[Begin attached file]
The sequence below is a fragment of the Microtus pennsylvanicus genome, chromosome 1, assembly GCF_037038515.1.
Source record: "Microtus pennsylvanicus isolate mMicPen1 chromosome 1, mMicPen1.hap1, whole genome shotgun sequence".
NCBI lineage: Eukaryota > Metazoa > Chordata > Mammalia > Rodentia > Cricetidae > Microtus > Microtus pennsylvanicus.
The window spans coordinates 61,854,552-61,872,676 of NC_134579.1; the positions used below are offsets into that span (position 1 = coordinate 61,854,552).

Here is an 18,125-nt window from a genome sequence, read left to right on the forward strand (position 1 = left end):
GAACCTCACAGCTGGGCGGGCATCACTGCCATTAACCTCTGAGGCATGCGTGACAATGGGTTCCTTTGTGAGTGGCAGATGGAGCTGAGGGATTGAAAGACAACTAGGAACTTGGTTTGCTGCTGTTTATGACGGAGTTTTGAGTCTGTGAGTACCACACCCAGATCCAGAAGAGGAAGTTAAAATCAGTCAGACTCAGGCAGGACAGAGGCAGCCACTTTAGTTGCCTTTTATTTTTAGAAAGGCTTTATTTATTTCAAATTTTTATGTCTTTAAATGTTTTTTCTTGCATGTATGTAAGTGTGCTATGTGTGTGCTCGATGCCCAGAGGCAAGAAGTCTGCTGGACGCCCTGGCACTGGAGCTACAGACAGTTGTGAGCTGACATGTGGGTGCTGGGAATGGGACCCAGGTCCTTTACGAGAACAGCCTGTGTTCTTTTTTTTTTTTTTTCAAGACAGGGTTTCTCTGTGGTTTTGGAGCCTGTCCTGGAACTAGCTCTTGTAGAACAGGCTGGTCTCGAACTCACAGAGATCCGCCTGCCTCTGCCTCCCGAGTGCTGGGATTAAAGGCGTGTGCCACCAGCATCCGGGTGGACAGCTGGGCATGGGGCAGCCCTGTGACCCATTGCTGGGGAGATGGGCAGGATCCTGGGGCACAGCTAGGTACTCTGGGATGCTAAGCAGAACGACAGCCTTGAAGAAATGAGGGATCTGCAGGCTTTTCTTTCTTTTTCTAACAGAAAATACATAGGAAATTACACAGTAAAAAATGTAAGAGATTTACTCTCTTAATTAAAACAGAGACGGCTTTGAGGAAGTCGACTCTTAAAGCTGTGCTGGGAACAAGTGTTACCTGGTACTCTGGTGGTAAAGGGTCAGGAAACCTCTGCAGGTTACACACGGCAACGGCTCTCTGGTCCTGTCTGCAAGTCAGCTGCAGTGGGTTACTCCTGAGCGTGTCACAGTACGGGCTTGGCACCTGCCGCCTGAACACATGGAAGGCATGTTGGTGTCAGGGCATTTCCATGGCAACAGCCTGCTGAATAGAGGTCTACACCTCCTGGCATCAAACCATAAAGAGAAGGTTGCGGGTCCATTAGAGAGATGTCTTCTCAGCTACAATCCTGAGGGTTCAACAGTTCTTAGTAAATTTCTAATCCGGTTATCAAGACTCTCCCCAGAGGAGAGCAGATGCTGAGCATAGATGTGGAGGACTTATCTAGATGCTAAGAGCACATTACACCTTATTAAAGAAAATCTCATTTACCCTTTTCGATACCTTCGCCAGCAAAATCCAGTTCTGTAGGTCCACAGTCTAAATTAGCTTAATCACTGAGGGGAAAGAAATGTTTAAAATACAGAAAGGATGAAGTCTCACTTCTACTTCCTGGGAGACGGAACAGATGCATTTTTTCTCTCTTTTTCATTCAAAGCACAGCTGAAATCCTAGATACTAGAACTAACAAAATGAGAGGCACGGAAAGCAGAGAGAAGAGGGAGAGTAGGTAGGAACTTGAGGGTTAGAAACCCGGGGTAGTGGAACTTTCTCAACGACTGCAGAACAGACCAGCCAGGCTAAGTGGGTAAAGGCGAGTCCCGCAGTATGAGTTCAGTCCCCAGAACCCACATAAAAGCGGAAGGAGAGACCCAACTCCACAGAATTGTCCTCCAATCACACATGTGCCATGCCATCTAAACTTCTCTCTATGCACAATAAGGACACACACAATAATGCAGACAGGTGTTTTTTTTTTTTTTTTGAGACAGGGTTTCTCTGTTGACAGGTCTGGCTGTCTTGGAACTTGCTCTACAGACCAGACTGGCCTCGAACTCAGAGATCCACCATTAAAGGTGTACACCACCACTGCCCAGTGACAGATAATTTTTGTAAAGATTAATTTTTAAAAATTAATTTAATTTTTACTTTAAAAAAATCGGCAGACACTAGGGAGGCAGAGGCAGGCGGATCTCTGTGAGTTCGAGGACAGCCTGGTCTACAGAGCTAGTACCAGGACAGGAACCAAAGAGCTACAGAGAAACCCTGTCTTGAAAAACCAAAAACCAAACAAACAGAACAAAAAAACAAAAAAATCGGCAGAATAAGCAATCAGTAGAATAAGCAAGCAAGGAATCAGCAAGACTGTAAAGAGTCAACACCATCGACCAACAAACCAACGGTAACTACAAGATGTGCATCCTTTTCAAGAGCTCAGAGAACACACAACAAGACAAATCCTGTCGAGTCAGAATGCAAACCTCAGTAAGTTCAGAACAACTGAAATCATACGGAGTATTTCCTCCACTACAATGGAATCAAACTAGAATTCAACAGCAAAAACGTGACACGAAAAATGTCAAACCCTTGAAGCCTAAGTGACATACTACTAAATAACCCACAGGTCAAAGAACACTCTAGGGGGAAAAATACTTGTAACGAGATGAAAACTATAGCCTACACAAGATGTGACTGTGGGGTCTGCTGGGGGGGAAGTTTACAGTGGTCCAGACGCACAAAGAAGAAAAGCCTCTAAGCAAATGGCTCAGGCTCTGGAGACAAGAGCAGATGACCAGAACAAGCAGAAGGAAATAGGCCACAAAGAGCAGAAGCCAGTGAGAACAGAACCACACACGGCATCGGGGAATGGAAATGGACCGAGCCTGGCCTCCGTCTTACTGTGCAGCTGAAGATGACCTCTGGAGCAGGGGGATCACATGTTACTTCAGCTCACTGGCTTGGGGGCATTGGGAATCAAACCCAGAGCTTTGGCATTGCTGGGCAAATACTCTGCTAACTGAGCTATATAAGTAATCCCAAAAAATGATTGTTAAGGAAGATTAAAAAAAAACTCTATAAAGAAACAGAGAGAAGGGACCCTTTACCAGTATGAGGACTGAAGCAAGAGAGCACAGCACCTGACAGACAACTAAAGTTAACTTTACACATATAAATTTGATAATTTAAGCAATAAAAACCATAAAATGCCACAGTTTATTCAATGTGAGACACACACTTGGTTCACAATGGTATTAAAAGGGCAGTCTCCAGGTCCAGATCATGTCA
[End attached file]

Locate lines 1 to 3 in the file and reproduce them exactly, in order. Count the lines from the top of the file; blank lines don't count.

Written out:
The sequence below is a fragment of the Microtus pennsylvanicus genome, chromosome 1, assembly GCF_037038515.1.
Source record: "Microtus pennsylvanicus isolate mMicPen1 chromosome 1, mMicPen1.hap1, whole genome shotgun sequence".
NCBI lineage: Eukaryota > Metazoa > Chordata > Mammalia > Rodentia > Cricetidae > Microtus > Microtus pennsylvanicus.